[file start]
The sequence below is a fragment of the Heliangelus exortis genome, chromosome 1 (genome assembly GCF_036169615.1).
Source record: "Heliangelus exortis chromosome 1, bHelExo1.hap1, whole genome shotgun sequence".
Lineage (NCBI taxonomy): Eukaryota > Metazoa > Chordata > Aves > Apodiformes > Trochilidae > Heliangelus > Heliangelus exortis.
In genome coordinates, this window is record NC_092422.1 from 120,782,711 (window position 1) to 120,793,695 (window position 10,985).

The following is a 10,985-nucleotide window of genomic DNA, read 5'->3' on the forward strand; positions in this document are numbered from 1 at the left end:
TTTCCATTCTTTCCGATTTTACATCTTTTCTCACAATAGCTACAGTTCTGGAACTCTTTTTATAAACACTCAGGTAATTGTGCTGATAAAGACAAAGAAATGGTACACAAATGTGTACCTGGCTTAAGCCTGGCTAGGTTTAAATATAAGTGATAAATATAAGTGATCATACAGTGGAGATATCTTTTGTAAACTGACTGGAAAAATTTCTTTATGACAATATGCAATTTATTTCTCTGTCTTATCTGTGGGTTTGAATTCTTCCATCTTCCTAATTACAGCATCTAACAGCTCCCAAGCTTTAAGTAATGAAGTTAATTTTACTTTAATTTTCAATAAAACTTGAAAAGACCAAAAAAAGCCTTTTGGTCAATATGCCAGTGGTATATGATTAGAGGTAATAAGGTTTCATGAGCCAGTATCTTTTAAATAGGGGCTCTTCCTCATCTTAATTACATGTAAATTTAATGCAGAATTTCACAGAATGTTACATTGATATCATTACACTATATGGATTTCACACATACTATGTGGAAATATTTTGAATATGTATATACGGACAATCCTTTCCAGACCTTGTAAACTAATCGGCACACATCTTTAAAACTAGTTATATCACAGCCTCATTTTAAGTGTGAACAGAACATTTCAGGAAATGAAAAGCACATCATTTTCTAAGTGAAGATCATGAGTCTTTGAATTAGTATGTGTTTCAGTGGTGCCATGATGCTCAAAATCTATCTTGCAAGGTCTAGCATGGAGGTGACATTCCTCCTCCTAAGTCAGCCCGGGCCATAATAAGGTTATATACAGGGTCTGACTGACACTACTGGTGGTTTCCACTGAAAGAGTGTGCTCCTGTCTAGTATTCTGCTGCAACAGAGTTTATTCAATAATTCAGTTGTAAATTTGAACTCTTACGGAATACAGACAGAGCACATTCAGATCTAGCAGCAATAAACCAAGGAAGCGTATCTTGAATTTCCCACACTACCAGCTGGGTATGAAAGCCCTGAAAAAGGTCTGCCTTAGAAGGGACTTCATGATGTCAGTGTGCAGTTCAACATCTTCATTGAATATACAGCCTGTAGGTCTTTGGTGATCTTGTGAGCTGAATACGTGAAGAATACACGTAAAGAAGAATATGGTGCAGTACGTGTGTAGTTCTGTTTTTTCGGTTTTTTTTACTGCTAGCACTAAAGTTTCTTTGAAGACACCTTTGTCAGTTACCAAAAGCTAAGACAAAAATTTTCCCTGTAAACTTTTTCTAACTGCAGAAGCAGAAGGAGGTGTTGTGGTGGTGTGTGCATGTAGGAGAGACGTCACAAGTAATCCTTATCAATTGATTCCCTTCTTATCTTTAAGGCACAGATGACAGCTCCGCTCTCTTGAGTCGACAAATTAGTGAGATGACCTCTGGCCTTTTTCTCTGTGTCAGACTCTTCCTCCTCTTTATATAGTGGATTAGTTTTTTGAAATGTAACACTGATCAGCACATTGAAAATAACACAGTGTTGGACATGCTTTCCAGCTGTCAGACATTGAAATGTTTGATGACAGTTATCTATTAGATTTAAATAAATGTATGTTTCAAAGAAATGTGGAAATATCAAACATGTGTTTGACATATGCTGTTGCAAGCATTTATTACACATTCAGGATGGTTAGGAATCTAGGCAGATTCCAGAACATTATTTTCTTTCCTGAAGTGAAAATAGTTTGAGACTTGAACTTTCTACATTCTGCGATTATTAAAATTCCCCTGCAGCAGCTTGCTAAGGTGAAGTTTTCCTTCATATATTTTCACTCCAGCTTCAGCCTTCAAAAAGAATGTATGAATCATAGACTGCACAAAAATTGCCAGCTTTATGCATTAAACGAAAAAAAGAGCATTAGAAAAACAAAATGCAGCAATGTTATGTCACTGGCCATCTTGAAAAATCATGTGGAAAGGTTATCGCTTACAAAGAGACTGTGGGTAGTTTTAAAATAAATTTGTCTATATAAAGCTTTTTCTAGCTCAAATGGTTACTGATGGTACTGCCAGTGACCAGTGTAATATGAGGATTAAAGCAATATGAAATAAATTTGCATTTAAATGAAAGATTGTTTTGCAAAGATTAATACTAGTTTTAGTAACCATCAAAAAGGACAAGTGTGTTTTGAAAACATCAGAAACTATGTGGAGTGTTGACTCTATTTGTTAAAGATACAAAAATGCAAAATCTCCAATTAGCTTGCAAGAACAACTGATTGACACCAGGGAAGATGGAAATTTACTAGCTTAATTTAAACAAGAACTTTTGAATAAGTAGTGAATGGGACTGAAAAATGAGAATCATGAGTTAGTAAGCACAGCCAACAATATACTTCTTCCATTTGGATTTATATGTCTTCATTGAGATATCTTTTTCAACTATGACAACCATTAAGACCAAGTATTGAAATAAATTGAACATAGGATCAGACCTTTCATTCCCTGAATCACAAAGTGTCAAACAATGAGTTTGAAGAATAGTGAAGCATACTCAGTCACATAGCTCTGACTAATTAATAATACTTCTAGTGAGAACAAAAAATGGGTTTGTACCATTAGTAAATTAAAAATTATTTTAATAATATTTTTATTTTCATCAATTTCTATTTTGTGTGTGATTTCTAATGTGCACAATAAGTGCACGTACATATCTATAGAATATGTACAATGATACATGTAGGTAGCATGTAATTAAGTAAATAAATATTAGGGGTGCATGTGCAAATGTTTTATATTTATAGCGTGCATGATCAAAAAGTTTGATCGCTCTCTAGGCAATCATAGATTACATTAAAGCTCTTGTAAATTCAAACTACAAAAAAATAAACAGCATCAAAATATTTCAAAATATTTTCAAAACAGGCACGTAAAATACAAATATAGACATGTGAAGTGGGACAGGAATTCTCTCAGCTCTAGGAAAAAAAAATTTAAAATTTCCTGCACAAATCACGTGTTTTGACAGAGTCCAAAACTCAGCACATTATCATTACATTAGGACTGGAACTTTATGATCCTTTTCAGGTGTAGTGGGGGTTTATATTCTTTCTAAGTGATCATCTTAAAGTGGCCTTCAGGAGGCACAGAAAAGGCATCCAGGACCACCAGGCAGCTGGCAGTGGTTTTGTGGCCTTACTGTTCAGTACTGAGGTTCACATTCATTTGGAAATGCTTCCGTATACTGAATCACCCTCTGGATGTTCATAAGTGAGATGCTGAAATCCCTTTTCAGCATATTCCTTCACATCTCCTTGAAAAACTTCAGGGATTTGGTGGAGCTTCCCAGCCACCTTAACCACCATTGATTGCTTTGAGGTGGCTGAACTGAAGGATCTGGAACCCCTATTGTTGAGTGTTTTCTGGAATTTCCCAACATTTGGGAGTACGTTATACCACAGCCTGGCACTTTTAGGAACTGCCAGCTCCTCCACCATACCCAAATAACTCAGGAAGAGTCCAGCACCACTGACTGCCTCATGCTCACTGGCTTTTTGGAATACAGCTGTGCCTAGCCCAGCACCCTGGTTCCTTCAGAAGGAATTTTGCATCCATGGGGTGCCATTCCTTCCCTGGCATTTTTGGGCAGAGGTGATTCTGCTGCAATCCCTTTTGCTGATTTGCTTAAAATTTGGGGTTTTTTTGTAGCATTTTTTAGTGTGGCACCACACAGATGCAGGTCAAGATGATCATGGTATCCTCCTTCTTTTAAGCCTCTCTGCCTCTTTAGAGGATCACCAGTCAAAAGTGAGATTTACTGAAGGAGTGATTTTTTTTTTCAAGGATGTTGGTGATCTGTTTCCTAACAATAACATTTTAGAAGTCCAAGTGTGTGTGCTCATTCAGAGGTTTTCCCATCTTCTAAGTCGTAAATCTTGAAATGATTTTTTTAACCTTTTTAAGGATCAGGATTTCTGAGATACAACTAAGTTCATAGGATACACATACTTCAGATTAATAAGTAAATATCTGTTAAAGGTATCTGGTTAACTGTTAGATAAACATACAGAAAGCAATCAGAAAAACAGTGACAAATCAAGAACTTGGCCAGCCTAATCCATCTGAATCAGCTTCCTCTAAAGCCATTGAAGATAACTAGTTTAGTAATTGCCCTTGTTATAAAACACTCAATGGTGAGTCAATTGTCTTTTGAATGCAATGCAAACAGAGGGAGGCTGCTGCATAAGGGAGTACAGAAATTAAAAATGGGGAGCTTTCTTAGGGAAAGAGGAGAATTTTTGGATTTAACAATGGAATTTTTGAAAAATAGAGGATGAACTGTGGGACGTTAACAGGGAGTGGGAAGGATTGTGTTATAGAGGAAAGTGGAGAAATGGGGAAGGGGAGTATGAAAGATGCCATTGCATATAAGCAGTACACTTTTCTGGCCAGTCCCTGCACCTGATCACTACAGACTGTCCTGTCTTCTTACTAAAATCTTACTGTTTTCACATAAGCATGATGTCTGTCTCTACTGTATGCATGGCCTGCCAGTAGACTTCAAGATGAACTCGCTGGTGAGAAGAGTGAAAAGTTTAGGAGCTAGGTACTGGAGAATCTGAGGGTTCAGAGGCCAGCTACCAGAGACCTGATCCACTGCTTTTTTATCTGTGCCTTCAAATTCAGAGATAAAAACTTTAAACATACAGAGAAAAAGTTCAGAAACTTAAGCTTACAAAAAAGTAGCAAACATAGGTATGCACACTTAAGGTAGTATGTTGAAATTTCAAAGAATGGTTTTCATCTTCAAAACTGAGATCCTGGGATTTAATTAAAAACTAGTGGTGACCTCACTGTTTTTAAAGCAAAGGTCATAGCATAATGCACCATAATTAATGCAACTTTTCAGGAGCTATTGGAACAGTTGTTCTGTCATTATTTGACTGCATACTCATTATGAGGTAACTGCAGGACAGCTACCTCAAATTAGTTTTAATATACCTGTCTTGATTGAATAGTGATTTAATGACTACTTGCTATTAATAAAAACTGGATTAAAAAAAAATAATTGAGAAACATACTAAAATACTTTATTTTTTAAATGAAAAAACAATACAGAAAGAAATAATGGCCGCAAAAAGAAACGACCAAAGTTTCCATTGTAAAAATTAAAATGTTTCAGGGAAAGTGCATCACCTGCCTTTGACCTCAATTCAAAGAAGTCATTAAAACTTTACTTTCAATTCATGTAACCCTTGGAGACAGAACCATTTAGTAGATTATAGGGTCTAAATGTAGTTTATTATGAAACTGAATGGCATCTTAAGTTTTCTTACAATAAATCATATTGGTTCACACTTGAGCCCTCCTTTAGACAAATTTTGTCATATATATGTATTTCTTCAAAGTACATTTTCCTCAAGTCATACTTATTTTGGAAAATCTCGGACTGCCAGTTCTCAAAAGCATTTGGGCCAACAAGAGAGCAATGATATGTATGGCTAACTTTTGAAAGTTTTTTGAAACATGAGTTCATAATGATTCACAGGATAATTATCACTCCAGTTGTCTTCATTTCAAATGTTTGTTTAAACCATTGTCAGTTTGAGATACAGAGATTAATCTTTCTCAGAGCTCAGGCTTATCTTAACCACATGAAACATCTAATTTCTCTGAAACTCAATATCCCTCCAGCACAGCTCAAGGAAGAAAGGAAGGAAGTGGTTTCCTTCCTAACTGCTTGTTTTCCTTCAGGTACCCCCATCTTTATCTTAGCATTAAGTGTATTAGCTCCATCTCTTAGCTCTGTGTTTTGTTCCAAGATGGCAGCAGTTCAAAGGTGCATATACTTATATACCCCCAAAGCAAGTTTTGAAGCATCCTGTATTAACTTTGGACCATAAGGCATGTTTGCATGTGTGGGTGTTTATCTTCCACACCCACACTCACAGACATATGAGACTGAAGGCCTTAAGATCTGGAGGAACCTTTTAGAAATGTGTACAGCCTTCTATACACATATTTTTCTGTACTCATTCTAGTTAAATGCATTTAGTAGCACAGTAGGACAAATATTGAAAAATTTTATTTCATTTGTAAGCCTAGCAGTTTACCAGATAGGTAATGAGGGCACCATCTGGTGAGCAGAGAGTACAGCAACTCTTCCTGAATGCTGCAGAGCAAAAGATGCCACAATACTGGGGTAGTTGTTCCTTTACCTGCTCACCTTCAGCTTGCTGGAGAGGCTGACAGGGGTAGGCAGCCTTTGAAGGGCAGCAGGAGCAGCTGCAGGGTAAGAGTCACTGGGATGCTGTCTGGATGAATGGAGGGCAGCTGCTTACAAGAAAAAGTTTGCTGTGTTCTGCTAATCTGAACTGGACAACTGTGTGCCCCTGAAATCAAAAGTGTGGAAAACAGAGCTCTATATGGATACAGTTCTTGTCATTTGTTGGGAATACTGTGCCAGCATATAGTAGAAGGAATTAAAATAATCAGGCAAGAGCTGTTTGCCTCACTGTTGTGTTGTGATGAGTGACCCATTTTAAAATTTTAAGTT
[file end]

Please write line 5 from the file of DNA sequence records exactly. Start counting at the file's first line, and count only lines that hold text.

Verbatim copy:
The following is a 10,985-nucleotide window of genomic DNA, read 5'->3' on the forward strand; positions in this document are numbered from 1 at the left end: